“I encourage patients to think about opportunities they may have to access a gym or some sort of wellness center,” she says.
Many employee assistance programs (EAPs) go beyond health resources, offering seminars and counseling for stress reduction, financial problem solving, and life management skills. These programs can be invaluable to employees struggling to cope with a disabling or terminal neurological condition. Marcy Russell, director of human resources for Psomas, a Silicon Valley engineering company, remembers how, in a previous job with Hughes Aircraft, a 35-year-old coworker who was recently diagnosed with amyotrophic lateral sclerosis (ALS, or Lou Gehrig's disease) sought help from a multifaceted EAP.
“He needed psychological, legal, and financial help,” Russell says. “He became very angry because there was nothing he could do about the disease, so he needed anger management skills. His wife needed to know how she was going to earn a living. He needed to figure out how his family would make it when he was gone. The EAP was quite helpful.”
Some plans offer health care premium discounts for people who undergo an HRA, stop smoking, or lose weight. Others offer points for walking, working out, fitness classes, and other kinds of physical activity; the points can be exchanged for movie tickets, spa certificates, and other gifts.
Phil Smeltzer, the strategy leader for the wellness programs offered by Humana, a health insurance company based in Louisville, KY, says sometimes the best incentive for participants is friendly competition. Humana's Virgin Health Miles program is designed to get previously inactive people to wear a pedometer and take the surgeon general's recommended 10,000 steps a day (approximately a half hour of physical activity). Smeltzer has seen participants urge each other on and set up departmental contests at work. “It brings a sense of humor and fun to the process,” he says. “And that causes better engagement.”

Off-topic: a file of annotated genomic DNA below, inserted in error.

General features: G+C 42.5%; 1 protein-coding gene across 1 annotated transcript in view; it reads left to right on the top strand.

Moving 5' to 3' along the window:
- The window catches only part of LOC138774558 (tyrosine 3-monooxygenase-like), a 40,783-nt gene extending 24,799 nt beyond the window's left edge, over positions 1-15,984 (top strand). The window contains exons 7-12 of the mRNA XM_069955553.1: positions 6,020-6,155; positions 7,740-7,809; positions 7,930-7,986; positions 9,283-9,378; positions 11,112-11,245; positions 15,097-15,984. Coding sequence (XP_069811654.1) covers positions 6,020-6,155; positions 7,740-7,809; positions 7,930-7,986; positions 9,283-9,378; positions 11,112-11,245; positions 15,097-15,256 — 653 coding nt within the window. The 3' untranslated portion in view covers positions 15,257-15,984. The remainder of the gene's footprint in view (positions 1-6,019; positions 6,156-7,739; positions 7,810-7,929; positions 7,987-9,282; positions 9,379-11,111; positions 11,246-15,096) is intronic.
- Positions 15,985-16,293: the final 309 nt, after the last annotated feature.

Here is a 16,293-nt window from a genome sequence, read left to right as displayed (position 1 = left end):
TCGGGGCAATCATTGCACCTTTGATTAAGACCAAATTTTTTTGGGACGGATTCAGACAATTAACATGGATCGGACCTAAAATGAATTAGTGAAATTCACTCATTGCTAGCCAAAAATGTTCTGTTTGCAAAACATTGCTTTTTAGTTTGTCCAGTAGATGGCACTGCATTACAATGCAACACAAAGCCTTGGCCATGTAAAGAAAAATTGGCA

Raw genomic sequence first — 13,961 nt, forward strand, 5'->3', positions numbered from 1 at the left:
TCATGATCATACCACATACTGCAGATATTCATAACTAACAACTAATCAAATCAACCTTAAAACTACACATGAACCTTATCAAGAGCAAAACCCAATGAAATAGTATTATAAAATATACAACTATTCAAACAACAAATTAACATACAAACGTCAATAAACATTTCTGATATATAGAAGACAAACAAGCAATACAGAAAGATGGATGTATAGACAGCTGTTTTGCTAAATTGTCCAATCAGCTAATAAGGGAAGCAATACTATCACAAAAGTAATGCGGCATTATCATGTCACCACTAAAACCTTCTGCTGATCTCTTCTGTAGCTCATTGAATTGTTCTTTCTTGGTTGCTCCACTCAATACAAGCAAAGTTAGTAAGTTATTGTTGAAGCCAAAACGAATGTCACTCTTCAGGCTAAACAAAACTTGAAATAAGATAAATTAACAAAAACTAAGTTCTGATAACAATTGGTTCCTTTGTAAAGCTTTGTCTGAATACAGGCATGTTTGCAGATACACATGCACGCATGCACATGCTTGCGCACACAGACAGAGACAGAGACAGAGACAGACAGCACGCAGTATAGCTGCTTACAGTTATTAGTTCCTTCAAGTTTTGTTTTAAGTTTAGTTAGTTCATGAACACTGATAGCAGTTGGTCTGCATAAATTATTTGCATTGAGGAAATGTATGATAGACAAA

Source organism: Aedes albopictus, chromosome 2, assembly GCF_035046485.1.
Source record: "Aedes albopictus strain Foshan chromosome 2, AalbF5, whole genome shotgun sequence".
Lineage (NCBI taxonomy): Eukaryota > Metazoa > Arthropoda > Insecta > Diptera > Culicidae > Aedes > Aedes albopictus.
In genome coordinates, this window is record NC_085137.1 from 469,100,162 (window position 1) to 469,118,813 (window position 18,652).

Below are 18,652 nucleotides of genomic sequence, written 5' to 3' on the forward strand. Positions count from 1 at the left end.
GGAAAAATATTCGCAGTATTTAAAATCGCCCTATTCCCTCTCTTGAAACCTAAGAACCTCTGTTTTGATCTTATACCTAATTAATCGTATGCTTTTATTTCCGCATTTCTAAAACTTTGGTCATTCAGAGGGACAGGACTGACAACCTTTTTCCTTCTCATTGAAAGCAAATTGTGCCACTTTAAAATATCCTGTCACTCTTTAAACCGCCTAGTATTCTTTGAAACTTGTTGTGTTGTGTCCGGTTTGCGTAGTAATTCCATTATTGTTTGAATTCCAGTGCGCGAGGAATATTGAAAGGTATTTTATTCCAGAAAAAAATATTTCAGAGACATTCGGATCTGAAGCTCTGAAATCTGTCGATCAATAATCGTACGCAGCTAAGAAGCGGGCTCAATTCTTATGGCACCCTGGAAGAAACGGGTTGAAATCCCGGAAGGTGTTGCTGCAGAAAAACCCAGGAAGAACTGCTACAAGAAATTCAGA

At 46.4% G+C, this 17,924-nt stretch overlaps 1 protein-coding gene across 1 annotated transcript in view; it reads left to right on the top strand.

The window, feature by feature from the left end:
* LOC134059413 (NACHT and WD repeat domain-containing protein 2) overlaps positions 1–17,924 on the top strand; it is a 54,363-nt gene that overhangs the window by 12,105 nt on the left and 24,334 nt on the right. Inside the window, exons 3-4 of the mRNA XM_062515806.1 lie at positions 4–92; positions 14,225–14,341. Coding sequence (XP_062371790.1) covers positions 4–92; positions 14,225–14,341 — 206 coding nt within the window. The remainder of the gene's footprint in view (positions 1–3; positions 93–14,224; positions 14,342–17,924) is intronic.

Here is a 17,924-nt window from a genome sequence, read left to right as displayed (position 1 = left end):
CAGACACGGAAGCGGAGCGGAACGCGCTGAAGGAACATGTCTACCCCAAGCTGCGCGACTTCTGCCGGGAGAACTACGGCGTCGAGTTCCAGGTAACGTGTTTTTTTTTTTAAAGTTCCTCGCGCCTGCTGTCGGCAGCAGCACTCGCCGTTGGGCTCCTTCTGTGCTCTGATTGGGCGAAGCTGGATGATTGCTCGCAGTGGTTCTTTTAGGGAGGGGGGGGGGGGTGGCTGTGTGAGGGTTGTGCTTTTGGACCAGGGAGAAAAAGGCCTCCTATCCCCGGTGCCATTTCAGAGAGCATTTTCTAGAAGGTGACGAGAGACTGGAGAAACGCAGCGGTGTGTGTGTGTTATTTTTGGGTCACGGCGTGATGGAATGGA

Employers and insurance companies may be motivated to offer wellness programs out of concern for their bottom line. “We want a healthy workforce,” says Jan Park, a registered nurse and the wellness program manager for the city of Charleston, SC. “It improves quality of life, increases morale, decreases sick days, and helps to control medical costs. Seventy-five cents out of every health care dollar in the U.S. is spent on chronic disease. We're trying to shift the balance toward preventive care.”
Measurements of cost-effectiveness have been difficult to come by, says Jenna Williams-Bader, the product development manager for the National Committee for Quality Assurance (NCQA), a non-profit that recently began to accredit for organizations that offer wellness programs to employers, health plans, and unions.
Instead, NCQA's criteria focuses on risk reduction: whether the percentage of participants with no significant risk factors (obesity, smoking, sedentary lifestyle) increases over time. What makes a wellness program successful in reducing risk factors? Williams-Bader says two factors stand out: support for the program in the company's leadership, and communication between the program and the employees.
“If employees don't know the program is going on, it's less likely to be successful,” she says.
Some employees may be worried that the results of screenings done by insurance companies will be used to raise premiums. But Robby Zirklebach of AHIP says that's not the purpose of wellness plans. “Health plans go out of their way to make sure there are protections in place,” he says.
Having an employer or an insurance plan with good wellness resources is, of course, no magic bullet, especially for people who are at risk for or are coping with a neurological disease. Dr. Shulman says the patients who will benefit the most from these programs are the ones who know the most about their condition.
“Research shows that individuals who are more knowledgeable and active participants with their physicians in clinical decision-making are likely to do better over time than individuals who don't understand the disease,” she says. “The differences between uninformed and informed consumers of health care matter as much as writing the correct prescription. Informed consumers who are partners in their disease management provide a more accurate history and are more likely to receive the best options for management from their physician. In addition, new therapies are more likely to be implemented effectively.”
That advice has held true for Colleen Fegan since her diagnosis of MS five years ago. “In any chronic disease, the patient is the driver of the outcome,” she says. “It's great to have supportive tools offered on the job, but the real job is taking advantage of them.”